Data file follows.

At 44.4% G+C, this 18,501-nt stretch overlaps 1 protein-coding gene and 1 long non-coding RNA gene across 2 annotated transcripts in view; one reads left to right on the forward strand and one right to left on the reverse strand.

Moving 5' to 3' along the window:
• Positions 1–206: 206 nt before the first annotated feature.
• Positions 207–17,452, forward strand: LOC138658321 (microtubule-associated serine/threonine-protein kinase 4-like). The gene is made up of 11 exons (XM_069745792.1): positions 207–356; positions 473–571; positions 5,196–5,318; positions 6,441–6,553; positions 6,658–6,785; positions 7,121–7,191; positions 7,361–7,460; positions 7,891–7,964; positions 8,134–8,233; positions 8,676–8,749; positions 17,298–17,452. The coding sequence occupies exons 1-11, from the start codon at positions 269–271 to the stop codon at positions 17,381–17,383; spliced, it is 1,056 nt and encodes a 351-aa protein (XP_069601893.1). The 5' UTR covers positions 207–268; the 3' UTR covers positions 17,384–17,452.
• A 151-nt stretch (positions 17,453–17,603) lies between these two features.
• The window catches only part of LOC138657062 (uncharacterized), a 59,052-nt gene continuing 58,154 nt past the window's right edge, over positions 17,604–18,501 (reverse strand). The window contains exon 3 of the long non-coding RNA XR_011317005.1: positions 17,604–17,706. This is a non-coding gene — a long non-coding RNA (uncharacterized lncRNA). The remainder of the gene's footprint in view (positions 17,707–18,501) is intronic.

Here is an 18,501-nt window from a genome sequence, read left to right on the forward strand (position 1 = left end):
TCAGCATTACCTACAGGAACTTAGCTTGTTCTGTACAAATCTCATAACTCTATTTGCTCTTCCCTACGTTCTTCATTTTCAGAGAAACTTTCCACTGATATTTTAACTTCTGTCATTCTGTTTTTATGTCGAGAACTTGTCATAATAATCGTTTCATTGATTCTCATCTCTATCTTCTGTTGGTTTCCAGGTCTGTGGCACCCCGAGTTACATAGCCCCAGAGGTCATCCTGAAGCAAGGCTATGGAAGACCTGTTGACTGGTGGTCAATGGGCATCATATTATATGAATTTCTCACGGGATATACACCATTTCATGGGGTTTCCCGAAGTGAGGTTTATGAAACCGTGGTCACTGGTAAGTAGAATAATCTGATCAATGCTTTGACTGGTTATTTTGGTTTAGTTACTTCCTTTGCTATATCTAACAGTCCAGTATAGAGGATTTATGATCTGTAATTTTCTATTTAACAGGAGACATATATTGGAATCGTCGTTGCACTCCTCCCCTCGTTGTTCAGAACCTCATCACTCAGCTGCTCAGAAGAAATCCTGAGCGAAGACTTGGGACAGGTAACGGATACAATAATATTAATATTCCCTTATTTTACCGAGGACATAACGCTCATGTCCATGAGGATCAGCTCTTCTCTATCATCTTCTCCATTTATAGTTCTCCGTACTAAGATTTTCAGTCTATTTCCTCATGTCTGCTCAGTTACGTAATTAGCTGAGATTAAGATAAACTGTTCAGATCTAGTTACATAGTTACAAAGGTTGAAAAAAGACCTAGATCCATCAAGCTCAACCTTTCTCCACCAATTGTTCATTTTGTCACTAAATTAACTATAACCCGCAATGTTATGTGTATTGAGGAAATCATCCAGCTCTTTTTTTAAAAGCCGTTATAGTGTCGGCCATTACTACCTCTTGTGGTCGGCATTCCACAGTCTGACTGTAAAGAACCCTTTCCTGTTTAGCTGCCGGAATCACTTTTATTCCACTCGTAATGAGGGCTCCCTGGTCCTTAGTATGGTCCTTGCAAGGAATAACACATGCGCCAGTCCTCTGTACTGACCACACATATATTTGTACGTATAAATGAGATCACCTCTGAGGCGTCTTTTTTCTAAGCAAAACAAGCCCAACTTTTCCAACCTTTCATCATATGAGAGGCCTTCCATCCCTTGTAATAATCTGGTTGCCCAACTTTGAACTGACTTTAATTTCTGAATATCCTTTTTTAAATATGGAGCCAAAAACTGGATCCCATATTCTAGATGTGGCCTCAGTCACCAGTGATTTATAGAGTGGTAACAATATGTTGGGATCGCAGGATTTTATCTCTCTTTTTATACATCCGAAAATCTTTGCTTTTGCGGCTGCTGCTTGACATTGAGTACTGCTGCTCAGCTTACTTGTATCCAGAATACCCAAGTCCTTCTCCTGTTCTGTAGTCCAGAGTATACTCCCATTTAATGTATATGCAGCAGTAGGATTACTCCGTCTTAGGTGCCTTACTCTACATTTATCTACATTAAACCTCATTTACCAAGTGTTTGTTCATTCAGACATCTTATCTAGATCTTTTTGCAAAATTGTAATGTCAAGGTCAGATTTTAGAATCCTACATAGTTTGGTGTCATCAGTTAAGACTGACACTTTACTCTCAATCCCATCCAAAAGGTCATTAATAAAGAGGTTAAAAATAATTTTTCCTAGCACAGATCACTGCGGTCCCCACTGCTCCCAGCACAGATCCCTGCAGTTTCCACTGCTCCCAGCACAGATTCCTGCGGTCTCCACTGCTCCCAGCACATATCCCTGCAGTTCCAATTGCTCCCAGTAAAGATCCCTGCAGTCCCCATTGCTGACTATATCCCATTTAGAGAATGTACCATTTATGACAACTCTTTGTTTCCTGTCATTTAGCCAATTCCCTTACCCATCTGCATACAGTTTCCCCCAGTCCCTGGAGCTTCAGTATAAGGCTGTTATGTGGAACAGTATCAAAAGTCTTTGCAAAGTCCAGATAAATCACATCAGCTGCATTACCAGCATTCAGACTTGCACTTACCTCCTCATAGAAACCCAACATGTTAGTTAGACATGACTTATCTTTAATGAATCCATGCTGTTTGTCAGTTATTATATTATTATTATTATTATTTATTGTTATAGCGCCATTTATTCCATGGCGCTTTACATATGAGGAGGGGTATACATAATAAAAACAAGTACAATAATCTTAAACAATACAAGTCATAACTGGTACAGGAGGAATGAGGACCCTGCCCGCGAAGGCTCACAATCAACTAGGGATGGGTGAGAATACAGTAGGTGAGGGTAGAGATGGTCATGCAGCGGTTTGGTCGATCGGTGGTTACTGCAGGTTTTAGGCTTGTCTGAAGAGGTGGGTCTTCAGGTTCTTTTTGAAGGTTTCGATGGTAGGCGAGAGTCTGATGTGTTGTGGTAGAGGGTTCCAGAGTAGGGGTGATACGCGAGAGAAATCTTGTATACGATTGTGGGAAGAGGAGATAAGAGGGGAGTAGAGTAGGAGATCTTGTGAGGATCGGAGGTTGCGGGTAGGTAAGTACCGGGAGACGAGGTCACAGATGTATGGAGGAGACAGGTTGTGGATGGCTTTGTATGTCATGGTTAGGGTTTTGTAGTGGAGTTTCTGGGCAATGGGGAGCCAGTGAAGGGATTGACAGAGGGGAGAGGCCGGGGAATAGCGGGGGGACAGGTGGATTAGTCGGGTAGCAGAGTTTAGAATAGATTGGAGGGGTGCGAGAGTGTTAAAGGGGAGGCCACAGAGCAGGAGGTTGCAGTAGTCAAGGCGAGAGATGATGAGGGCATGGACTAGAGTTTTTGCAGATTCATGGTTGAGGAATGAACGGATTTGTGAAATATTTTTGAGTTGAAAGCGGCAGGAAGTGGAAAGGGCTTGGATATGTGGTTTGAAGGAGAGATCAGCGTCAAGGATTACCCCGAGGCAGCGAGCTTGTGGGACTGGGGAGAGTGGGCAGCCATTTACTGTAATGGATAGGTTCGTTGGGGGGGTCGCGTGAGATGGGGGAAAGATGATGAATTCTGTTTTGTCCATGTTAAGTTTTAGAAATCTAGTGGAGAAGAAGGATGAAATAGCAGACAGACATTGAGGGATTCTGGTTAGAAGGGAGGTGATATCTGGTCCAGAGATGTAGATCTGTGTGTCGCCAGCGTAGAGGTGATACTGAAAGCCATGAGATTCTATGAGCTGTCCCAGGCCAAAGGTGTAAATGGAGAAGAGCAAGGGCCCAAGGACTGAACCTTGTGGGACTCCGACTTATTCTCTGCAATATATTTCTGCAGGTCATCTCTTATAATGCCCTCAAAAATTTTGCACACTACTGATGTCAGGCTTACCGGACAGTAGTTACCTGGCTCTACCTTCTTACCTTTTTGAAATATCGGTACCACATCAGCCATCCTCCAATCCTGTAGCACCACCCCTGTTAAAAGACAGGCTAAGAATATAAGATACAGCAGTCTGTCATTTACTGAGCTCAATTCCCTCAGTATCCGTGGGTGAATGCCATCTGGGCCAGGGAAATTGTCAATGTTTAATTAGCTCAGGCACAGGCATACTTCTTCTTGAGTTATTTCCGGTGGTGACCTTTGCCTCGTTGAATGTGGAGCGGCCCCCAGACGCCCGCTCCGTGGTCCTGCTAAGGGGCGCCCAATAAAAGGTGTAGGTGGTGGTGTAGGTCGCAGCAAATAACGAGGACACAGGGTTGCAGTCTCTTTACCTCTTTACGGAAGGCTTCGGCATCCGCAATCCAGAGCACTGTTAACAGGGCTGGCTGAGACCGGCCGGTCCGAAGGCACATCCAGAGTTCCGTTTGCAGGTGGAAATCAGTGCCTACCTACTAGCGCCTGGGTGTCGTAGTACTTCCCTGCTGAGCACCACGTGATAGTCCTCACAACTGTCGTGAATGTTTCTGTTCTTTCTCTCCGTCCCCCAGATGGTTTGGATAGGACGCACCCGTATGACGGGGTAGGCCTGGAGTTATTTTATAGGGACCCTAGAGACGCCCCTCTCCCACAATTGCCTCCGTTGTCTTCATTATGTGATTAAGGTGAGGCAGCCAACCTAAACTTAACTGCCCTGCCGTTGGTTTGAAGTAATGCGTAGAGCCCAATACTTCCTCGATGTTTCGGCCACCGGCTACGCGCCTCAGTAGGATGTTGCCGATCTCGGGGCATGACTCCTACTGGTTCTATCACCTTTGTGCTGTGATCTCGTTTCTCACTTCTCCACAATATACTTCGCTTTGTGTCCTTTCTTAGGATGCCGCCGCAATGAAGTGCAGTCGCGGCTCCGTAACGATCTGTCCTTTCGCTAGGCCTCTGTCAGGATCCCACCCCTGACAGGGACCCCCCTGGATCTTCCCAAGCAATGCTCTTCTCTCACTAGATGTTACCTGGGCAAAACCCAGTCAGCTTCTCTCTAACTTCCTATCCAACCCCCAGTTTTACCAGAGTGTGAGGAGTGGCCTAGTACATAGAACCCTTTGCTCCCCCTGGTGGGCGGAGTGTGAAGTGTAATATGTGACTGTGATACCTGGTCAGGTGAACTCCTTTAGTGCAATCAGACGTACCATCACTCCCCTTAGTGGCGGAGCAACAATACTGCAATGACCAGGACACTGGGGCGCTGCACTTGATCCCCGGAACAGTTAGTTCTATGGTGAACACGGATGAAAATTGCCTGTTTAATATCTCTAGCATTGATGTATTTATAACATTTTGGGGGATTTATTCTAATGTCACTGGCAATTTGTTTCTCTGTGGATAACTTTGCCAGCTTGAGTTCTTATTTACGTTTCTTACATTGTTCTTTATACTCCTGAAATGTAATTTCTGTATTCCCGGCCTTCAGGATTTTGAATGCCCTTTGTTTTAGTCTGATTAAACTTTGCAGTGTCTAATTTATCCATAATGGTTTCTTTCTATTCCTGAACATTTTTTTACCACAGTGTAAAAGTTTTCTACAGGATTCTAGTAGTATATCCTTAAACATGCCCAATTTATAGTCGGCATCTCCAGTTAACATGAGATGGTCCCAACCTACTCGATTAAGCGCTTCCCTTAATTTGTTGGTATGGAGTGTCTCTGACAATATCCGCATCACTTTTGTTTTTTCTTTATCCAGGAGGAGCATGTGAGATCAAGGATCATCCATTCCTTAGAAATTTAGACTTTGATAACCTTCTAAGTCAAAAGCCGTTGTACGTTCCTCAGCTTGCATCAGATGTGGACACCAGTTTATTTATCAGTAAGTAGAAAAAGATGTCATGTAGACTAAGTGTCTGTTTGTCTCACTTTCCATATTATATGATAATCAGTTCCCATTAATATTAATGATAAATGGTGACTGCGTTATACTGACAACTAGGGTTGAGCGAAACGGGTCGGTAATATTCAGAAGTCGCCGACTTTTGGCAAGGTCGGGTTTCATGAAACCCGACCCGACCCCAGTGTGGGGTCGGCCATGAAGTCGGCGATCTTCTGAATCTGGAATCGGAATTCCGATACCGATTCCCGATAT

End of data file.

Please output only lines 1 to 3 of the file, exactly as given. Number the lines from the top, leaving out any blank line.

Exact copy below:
At 44.4% G+C, this 18,501-nt stretch overlaps 1 protein-coding gene and 1 long non-coding RNA gene across 2 annotated transcripts in view; one reads left to right on the forward strand and one right to left on the reverse strand.

Moving 5' to 3' along the window:
• Positions 1–206: 206 nt before the first annotated feature.